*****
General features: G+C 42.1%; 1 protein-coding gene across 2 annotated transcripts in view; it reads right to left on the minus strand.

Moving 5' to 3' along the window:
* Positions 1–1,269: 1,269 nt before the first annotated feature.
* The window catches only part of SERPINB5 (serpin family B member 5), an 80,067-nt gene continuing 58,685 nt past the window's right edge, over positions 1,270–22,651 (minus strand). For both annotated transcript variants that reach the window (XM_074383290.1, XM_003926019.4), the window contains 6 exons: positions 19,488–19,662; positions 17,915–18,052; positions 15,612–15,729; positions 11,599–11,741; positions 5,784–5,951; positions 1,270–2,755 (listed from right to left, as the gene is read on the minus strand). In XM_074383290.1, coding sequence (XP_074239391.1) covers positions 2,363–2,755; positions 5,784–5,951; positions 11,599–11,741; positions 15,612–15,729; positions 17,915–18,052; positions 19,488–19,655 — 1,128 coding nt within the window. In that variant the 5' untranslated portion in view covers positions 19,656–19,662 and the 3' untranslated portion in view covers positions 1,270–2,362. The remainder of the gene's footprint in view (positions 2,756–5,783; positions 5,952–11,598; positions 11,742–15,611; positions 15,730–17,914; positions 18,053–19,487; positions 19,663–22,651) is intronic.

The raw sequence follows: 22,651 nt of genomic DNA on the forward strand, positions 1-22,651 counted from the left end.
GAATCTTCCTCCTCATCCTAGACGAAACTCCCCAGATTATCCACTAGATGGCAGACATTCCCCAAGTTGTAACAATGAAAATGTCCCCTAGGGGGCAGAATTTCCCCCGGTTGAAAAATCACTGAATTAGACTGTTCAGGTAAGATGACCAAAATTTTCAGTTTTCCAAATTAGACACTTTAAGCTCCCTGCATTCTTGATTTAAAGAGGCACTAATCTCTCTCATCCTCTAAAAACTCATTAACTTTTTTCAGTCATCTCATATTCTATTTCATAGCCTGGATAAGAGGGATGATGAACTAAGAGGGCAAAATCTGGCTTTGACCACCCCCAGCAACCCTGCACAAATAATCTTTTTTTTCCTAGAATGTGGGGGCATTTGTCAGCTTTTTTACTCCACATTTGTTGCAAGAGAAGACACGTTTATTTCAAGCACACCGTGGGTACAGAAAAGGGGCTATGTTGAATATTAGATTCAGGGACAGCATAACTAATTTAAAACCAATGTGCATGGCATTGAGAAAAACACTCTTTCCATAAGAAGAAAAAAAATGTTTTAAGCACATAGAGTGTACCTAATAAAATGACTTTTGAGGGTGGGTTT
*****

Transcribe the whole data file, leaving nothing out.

General features: G+C 42.1%; 1 protein-coding gene across 2 annotated transcripts in view; it reads right to left on the minus strand.

Moving 5' to 3' along the window:
* Positions 1–1,269: 1,269 nt before the first annotated feature.
* The window catches only part of SERPINB5 (serpin family B member 5), an 80,067-nt gene continuing 58,685 nt past the window's right edge, over positions 1,270–22,651 (minus strand). For both annotated transcript variants that reach the window (XM_074383290.1, XM_003926019.4), the window contains 6 exons: positions 19,488–19,662; positions 17,915–18,052; positions 15,612–15,729; positions 11,599–11,741; positions 5,784–5,951; positions 1,270–2,755 (listed from right to left, as the gene is read on the minus strand). In XM_074383290.1, coding sequence (XP_074239391.1) covers positions 2,363–2,755; positions 5,784–5,951; positions 11,599–11,741; positions 15,612–15,729; positions 17,915–18,052; positions 19,488–19,655 — 1,128 coding nt within the window. In that variant the 5' untranslated portion in view covers positions 19,656–19,662 and the 3' untranslated portion in view covers positions 1,270–2,362. The remainder of the gene's footprint in view (positions 2,756–5,783; positions 5,952–11,598; positions 11,742–15,611; positions 15,730–17,914; positions 18,053–19,487; positions 19,663–22,651) is intronic.

The raw sequence follows: 22,651 nt of genomic DNA on the forward strand, positions 1-22,651 counted from the left end.
GAATCTTCCTCCTCATCCTAGACGAAACTCCCCAGATTATCCACTAGATGGCAGACATTCCCCAAGTTGTAACAATGAAAATGTCCCCTAGGGGGCAGAATTTCCCCCGGTTGAAAAATCACTGAATTAGACTGTTCAGGTAAGATGACCAAAATTTTCAGTTTTCCAAATTAGACACTTTAAGCTCCCTGCATTCTTGATTTAAAGAGGCACTAATCTCTCTCATCCTCTAAAAACTCATTAACTTTTTTCAGTCATCTCATATTCTATTTCATAGCCTGGATAAGAGGGATGATGAACTAAGAGGGCAAAATCTGGCTTTGACCACCCCCAGCAACCCTGCACAAATAATCTTTTTTTTCCTAGAATGTGGGGGCATTTGTCAGCTTTTTTACTCCACATTTGTTGCAAGAGAAGACACGTTTATTTCAAGCACACCGTGGGTACAGAAAAGGGGCTATGTTGAATATTAGATTCAGGGACAGCATAACTAATTTAAAACCAATGTGCATGGCATTGAGAAAAACACTCTTTCCATAAGAAGAAAAAAAATGTTTTAAGCACATAGAGTGTACCTAATAAAATGACTTTTGAGGGTGGGTTT